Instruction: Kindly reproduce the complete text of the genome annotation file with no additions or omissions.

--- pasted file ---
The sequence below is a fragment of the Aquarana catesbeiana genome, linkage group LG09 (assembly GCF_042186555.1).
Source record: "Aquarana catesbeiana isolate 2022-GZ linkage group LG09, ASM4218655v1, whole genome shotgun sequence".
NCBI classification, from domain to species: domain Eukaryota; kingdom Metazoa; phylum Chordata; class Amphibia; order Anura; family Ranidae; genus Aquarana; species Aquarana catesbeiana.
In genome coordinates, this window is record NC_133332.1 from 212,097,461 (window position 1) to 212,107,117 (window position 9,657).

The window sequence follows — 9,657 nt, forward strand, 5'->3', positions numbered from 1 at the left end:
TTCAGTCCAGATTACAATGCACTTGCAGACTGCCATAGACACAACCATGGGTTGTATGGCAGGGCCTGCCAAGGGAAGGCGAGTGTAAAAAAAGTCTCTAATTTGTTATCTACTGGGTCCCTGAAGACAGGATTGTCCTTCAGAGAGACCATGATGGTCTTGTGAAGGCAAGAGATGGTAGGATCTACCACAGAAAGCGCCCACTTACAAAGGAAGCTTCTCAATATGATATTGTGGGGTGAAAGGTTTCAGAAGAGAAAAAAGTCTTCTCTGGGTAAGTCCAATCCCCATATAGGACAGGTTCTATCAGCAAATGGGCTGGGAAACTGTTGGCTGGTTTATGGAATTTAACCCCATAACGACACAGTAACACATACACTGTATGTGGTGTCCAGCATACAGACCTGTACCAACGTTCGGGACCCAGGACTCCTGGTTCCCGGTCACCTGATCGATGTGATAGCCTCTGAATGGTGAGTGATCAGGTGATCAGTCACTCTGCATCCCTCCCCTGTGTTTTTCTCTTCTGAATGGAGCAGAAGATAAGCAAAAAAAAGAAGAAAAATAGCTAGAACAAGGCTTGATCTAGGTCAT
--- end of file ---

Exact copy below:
The sequence below is a fragment of the Aquarana catesbeiana genome, linkage group LG09 (assembly GCF_042186555.1).
Source record: "Aquarana catesbeiana isolate 2022-GZ linkage group LG09, ASM4218655v1, whole genome shotgun sequence".
NCBI classification, from domain to species: domain Eukaryota; kingdom Metazoa; phylum Chordata; class Amphibia; order Anura; family Ranidae; genus Aquarana; species Aquarana catesbeiana.
In genome coordinates, this window is record NC_133332.1 from 212,097,461 (window position 1) to 212,107,117 (window position 9,657).

The window sequence follows — 9,657 nt, forward strand, 5'->3', positions numbered from 1 at the left end:
TTCAGTCCAGATTACAATGCACTTGCAGACTGCCATAGACACAACCATGGGTTGTATGGCAGGGCCTGCCAAGGGAAGGCGAGTGTAAAAAAAGTCTCTAATTTGTTATCTACTGGGTCCCTGAAGACAGGATTGTCCTTCAGAGAGACCATGATGGTCTTGTGAAGGCAAGAGATGGTAGGATCTACCACAGAAAGCGCCCACTTACAAAGGAAGCTTCTCAATATGATATTGTGGGGTGAAAGGTTTCAGAAGAGAAAAAAGTCTTCTCTGGGTAAGTCCAATCCCCATATAGGACAGGTTCTATCAGCAAATGGGCTGGGAAACTGTTGGCTGGTTTATGGAATTTAACCCCATAACGACACAGTAACACATACACTGTATGTGGTGTCCAGCATACAGACCTGTACCAACGTTCGGGACCCAGGACTCCTGGTTCCCGGTCACCTGATCGATGTGATAGCCTCTGAATGGTGAGTGATCAGGTGATCAGTCACTCTGCATCCCTCCCCTGTGTTTTTCTCTTCTGAATGGAGCAGAAGATAAGCAAAAAAAAGAAGAAAAATAGCTAGAACAAGGCTTGATCTAGGTCAT